Tuesday, 21 June 2016

Please do your paper work

because I need to do mine!
A friend in the UK wrote yesterday and asked if I could find some information for him. His aunt died recently. He is the executor of her will and he needs information from a bank here. 
He sent all the necessary paper work and has since contacted the bank on two more occasions. There has been no response.  
I sent the information he asked for as soon as I could get it.
I hate paperwork. I loathe filling out forms. I detest dealing with finances. I would make a totally lousy treasurer for anyone else. 
Recently though I have had to do the banking for the Senior Cat. He hasn't been able to get to the bank because he has not, until recently, been allowed to ride his gopher - the only way he can get to the bank unless someone takes him in a car.  
I have an Enduring Power of Attorney and also a bank Authority to Act. The Senior Cat has issued purrs of instruction and I have duly obliged. I have made sure that all the usual receipts and information are available. As I usually see one of two people in the bank he uses this is not difficult. They know him - and me. The paperwork is up to date.
But I wonder what would happen if I was on the other side of the world and there was no relative left here? Would the bank be so careful, so compliant?
I  suspect not. I suspect the answer would be a shrug and a "we'll get around to that later". They would take the attitude that the face-to-face customers matter more. They would let the rest pile up.
I say this because it is true of all sorts of things. In my job I do a lot of paperwork. Some of it is repetitious - so much so that I have several forms stored in the computer and already filled out apart  from some details as to whom I am doing the particular task for this time. There are (too many) times when I come across something new and (far too many) times when people ask me for information they do not need.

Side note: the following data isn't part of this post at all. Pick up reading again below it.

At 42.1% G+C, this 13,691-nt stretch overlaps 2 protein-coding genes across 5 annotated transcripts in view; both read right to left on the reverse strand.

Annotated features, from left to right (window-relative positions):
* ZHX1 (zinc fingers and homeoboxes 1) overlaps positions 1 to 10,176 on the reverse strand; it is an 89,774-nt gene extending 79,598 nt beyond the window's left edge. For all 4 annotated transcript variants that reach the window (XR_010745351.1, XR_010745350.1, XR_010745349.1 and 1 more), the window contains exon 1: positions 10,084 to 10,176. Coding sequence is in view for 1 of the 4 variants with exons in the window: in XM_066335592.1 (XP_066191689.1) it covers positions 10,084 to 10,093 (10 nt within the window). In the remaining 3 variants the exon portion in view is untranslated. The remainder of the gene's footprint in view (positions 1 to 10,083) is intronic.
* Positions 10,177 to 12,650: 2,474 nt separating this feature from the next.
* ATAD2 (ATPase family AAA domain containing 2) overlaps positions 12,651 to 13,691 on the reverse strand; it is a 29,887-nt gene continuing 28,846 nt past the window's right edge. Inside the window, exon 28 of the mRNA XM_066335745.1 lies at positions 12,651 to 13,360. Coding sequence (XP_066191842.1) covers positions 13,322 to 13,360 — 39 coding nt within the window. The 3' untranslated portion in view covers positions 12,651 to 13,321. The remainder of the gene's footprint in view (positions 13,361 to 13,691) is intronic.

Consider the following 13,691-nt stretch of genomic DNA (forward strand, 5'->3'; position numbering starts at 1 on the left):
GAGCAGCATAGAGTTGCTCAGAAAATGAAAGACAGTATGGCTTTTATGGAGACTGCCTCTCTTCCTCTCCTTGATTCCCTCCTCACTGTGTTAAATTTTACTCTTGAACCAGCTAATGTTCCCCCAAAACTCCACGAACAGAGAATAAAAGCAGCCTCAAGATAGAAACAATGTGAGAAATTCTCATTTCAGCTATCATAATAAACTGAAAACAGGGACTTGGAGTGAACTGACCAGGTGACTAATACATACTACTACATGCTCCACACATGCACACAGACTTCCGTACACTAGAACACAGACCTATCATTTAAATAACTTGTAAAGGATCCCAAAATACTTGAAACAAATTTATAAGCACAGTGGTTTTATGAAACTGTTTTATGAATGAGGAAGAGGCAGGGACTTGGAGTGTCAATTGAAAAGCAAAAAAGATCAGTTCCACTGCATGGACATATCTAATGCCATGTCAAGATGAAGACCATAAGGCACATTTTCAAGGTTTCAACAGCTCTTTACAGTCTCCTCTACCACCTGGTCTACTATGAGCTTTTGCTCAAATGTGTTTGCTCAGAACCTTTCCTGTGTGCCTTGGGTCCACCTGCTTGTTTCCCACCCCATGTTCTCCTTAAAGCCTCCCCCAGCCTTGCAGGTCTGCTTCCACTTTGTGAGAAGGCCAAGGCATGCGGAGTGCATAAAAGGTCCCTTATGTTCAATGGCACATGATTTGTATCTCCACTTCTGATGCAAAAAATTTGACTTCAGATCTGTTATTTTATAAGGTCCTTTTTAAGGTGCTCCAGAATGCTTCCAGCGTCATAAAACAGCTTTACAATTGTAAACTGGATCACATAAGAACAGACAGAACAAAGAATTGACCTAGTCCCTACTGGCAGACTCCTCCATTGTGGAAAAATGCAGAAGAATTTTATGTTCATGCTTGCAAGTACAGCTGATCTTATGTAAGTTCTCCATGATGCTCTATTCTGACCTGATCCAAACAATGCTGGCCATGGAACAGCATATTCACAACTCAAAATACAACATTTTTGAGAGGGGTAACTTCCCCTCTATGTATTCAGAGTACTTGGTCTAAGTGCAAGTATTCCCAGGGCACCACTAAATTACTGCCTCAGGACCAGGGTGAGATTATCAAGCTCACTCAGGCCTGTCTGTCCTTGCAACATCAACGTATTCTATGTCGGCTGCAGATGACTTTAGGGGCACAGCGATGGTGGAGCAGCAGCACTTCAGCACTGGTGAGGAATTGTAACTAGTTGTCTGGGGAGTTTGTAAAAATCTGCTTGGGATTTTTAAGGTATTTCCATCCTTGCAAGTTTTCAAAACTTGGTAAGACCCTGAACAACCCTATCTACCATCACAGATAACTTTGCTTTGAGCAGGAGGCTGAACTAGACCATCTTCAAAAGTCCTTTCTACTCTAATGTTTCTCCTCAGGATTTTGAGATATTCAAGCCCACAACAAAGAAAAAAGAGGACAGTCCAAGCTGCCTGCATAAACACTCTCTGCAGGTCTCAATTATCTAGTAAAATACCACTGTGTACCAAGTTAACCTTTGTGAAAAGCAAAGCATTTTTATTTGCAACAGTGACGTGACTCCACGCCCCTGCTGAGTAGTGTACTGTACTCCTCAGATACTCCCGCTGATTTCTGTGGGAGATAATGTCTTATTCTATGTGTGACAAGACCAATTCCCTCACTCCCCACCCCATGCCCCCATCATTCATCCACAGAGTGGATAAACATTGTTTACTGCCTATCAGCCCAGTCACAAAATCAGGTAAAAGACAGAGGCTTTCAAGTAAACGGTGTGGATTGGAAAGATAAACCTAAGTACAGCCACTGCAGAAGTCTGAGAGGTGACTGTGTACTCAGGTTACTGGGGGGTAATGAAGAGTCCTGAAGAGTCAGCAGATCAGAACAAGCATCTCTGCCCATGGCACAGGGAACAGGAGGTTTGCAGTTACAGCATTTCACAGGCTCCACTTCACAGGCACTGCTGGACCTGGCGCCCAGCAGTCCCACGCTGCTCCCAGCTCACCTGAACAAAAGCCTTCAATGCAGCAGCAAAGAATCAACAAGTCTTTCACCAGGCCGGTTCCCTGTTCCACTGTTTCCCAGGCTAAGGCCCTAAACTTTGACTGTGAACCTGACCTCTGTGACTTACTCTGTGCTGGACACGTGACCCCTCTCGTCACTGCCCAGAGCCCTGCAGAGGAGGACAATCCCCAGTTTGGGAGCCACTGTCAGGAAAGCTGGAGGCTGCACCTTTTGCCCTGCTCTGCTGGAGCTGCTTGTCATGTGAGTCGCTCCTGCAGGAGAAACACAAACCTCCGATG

I was helping to design a form recently. Another person on the team said something to the effect of "I suppose we have to start with all the usual things..."  and two more of us said, "Hold it right there. This needs to be as simple as possible."
So we haven't asked for age or sex or a street address or a number of other things. They don't matter in the context of this form. We know that information is already held by the organisation. We have a contact for them - and an alternative contact. We know which languages they are able to work in and the level of assistance they need in others. There are one or two other pieces of information vital for the work they will be doing. That is all we asked for. It is all we needed.  
Most people returned their paperwork on time. Someone else still had to chase a few people. There were comments though - comments that the form was "nice and short" and "that only took a couple of minutes". 
It made me think yet again that we often ask for information we don't need, don't and won't use. We ask for it because we have always asked for it. It's assumed that we need it.
I wonder what information is asked for  by the bank my friend is dealing with. Are they suffocating under an overload of unnecessary information? Is that why they haven't responded? 
Or has someone just thought, "I'll get around to that sometime..."?

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